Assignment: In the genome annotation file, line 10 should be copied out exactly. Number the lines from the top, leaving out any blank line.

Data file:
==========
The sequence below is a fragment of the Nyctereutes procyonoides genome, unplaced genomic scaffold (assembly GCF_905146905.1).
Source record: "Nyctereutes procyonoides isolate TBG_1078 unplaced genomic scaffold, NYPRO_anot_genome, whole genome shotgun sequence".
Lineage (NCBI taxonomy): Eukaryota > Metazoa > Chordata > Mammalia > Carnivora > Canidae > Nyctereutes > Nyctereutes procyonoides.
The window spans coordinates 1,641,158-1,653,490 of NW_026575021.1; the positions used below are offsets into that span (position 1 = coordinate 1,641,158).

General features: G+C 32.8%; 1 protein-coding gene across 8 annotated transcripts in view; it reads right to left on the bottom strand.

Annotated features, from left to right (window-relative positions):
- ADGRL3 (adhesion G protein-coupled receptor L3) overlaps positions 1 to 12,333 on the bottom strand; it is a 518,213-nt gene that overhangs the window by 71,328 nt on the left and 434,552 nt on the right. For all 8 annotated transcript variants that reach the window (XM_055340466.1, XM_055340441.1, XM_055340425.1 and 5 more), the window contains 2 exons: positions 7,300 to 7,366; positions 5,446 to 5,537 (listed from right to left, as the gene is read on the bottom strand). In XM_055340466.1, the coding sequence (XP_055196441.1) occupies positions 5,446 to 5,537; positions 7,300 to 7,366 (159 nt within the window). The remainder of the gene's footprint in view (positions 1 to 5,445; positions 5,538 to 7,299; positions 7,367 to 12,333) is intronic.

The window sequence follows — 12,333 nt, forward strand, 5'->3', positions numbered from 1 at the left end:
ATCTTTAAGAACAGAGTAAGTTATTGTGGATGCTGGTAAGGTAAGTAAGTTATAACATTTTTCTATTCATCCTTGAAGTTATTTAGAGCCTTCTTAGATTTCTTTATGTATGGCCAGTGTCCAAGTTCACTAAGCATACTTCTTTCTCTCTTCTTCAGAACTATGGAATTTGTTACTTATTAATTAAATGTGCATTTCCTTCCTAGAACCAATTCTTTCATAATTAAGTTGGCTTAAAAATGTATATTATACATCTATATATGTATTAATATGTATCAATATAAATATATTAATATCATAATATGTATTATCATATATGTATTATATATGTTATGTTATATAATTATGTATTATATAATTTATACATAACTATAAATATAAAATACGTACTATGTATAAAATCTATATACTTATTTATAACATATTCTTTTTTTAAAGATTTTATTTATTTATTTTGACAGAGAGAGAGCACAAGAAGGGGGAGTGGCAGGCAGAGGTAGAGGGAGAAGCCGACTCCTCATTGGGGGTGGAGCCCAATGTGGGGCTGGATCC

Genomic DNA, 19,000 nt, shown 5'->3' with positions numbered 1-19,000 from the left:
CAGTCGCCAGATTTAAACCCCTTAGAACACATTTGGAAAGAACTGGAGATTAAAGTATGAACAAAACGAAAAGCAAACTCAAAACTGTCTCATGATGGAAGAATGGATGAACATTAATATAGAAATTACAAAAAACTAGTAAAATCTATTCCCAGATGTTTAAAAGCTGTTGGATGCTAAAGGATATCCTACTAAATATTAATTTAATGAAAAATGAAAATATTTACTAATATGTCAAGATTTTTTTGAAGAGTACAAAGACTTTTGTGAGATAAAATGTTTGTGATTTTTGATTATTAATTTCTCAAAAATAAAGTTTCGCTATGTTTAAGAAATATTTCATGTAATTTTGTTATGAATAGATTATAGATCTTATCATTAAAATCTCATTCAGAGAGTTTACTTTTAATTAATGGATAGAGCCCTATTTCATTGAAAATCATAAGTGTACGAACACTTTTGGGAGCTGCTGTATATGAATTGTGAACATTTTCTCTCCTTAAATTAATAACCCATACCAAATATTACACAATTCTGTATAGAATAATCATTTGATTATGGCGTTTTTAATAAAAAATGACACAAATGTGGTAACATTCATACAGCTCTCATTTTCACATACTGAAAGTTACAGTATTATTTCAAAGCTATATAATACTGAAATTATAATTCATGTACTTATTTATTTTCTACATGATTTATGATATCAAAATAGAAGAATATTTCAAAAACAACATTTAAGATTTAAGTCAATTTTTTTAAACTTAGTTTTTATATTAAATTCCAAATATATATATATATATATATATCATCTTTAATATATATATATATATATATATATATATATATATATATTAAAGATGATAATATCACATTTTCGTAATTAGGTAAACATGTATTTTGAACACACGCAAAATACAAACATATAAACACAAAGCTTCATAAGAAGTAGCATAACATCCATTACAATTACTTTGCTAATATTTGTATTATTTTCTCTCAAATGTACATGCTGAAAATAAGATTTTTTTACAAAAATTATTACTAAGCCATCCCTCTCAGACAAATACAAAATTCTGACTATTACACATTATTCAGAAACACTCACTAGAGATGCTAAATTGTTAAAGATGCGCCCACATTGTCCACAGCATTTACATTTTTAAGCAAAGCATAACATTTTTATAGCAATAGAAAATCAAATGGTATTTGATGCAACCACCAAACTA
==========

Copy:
Genomic DNA, 19,000 nt, shown 5'->3' with positions numbered 1-19,000 from the left: